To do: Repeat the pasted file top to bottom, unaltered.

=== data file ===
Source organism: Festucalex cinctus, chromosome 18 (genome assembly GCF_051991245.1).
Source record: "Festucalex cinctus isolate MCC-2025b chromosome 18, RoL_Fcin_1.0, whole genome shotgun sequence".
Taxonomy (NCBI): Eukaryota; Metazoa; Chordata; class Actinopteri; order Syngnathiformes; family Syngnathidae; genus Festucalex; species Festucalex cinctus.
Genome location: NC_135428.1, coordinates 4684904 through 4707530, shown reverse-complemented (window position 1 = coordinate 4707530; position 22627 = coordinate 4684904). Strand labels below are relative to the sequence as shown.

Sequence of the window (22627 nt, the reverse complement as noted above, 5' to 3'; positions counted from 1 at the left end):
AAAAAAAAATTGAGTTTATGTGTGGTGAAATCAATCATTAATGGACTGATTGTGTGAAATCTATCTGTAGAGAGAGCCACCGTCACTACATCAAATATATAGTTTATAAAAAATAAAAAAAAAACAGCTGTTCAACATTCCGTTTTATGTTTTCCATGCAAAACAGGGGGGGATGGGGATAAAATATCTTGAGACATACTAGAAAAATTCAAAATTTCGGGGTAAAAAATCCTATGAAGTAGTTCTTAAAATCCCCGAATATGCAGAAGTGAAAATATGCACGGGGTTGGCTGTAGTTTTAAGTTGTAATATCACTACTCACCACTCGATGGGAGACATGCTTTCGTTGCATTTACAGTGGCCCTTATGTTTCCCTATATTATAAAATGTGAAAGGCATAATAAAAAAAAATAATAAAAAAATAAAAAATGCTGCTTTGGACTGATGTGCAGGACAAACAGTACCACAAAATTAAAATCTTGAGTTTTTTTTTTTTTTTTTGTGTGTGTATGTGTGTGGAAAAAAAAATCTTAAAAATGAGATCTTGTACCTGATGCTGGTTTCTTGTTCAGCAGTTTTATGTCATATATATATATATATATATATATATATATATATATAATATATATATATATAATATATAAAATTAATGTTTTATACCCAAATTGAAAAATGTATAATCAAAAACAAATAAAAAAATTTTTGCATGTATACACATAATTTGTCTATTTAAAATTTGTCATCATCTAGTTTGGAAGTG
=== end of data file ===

Source organism: Festucalex cinctus, chromosome 18 (genome assembly GCF_051991245.1).
Source record: "Festucalex cinctus isolate MCC-2025b chromosome 18, RoL_Fcin_1.0, whole genome shotgun sequence".
Taxonomy (NCBI): Eukaryota; Metazoa; Chordata; class Actinopteri; order Syngnathiformes; family Syngnathidae; genus Festucalex; species Festucalex cinctus.
Genome location: NC_135428.1, coordinates 4684904 through 4707530, shown reverse-complemented (window position 1 = coordinate 4707530; position 22627 = coordinate 4684904). Strand labels below are relative to the sequence as shown.

Sequence of the window (22627 nt, the reverse complement as noted above, 5' to 3'; positions counted from 1 at the left end):
AAAAAAAAATTGAGTTTATGTGTGGTGAAATCAATCATTAATGGACTGATTGTGTGAAATCTATCTGTAGAGAGAGCCACCGTCACTACATCAAATATATAGTTTATAAAAAATAAAAAAAAAACAGCTGTTCAACATTCCGTTTTATGTTTTCCATGCAAAACAGGGGGGGATGGGGATAAAATATCTTGAGACATACTAGAAAAATTCAAAATTTCGGGGTAAAAAATCCTATGAAGTAGTTCTTAAAATCCCCGAATATGCAGAAGTGAAAATATGCACGGGGTTGGCTGTAGTTTTAAGTTGTAATATCACTACTCACCACTCGATGGGAGACATGCTTTCGTTGCATTTACAGTGGCCCTTATGTTTCCCTATATTATAAAATGTGAAAGGCATAATAAAAAAAAATAATAAAAAAATAAAAAATGCTGCTTTGGACTGATGTGCAGGACAAACAGTACCACAAAATTAAAATCTTGAGTTTTTTTTTTTTTTTTTGTGTGTGTATGTGTGTGGAAAAAAAAATCTTAAAAATGAGATCTTGTACCTGATGCTGGTTTCTTGTTCAGCAGTTTTATGTCATATATATATATATATATATATATATATATATATATAATATATATATATATAATATATAAAATTAATGTTTTATACCCAAATTGAAAAATGTATAATCAAAAACAAATAAAAAAATTTTTGCATGTATACACATAATTTGTCTATTTAAAATTTGTCATCATCTAGTTTGGAAGTG